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If you could take apart a sewing machine and look at its internal components, you would see a series of connecting wheels, belts, levers and shafts and probably wonder how such an appliance could possibly be used to sew material together. But they do, and they do it well.

Whether it's mechanical, electronic, or even computerized, all sewing machines form a stitch by looping the thread in the needle around a separate thread that comes from the bobbin. The cloth or material is moved along with little tugs from something called a feed dog (no apparent relation to the four-legged kind) which has ridges that go up and down at the same time as the needle. The foot control (like the accelerator on a car) makes it all go faster or slower, and on some units, also serves as an off or on switch.

Mechanical models
On this type of machine, an AC motor drives the aforementioned series of wheels, belts, levers and shafts. These, in turn, move the needle up and down. The width, length and tension of the stitch are set manually with dials.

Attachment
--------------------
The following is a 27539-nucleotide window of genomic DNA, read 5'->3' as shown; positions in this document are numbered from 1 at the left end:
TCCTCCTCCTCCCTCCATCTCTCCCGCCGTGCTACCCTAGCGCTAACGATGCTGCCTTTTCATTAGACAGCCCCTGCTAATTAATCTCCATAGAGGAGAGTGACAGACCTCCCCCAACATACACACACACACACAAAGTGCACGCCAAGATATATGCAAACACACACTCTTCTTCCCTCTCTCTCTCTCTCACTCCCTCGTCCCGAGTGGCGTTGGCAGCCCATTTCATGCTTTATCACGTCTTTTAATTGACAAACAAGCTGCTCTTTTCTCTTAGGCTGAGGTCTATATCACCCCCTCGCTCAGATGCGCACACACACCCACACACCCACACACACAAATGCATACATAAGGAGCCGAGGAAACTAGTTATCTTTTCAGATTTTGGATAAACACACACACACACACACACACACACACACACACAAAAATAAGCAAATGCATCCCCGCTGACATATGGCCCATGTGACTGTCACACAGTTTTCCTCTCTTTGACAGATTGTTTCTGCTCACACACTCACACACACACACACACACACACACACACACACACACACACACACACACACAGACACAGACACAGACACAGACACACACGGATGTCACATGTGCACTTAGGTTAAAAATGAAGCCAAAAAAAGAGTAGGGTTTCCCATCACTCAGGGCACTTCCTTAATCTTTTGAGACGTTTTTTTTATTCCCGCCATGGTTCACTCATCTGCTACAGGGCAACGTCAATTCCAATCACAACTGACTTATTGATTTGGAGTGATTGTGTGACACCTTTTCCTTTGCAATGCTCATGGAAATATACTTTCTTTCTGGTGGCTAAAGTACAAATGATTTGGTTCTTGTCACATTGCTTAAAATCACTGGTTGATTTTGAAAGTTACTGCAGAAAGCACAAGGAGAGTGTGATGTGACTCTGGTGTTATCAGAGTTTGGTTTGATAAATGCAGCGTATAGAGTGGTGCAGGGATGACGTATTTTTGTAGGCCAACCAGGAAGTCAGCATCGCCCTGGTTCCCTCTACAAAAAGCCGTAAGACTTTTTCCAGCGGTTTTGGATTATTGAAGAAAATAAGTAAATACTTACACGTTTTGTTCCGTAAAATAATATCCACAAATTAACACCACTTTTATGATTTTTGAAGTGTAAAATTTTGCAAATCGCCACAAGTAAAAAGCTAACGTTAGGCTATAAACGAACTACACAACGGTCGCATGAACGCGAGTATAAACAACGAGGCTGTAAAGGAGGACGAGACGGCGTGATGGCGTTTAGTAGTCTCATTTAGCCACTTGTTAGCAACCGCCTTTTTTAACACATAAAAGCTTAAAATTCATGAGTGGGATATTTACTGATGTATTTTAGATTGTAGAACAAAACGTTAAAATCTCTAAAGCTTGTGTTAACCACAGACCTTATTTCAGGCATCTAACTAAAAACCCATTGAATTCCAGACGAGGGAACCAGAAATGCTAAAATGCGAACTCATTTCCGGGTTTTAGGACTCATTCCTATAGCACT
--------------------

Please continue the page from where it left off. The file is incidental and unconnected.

Electronic models
This type of machine is very similar to the mechanical one except that they incorporate a circuit board that allows for many more features, such as steady power at all speeds and a greater range of fancier stitches.

Computerized models
This type is unlike the others in that it is driven by a DC step motorand it employs much more advanced electronic circuitry that can automatically execute particular stitch patterns. However, just like the personal computer on your desk, the electronic circuitry in this model is subject to power surges, and also like the PC, stored data can be erased. If you have this type, be sure to use a surge protector.